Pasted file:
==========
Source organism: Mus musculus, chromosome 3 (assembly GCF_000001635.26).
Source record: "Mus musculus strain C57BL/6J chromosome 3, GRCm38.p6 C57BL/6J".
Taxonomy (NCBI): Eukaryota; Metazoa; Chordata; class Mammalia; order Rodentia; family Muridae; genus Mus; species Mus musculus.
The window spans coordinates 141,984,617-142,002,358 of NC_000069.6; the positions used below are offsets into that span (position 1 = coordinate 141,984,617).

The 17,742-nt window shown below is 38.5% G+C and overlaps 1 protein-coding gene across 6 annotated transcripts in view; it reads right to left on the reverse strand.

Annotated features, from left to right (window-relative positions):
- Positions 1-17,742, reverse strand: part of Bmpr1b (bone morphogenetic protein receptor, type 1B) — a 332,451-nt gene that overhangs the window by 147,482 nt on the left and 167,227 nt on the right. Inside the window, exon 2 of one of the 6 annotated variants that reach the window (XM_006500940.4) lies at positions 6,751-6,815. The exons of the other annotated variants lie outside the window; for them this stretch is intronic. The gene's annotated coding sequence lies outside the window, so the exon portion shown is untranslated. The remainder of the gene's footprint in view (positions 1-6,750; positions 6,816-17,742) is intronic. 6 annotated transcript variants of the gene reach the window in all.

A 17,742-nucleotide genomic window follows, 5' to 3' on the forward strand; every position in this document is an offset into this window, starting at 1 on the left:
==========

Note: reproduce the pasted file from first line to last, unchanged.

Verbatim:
Source organism: Mus musculus, chromosome 3 (assembly GCF_000001635.26).
Source record: "Mus musculus strain C57BL/6J chromosome 3, GRCm38.p6 C57BL/6J".
Taxonomy (NCBI): Eukaryota; Metazoa; Chordata; class Mammalia; order Rodentia; family Muridae; genus Mus; species Mus musculus.
The window spans coordinates 141,984,617-142,002,358 of NC_000069.6; the positions used below are offsets into that span (position 1 = coordinate 141,984,617).

The 17,742-nt window shown below is 38.5% G+C and overlaps 1 protein-coding gene across 6 annotated transcripts in view; it reads right to left on the reverse strand.

Annotated features, from left to right (window-relative positions):
- Positions 1-17,742, reverse strand: part of Bmpr1b (bone morphogenetic protein receptor, type 1B) — a 332,451-nt gene that overhangs the window by 147,482 nt on the left and 167,227 nt on the right. Inside the window, exon 2 of one of the 6 annotated variants that reach the window (XM_006500940.4) lies at positions 6,751-6,815. The exons of the other annotated variants lie outside the window; for them this stretch is intronic. The gene's annotated coding sequence lies outside the window, so the exon portion shown is untranslated. The remainder of the gene's footprint in view (positions 1-6,750; positions 6,816-17,742) is intronic. 6 annotated transcript variants of the gene reach the window in all.

A 17,742-nucleotide genomic window follows, 5' to 3' on the forward strand; every position in this document is an offset into this window, starting at 1 on the left: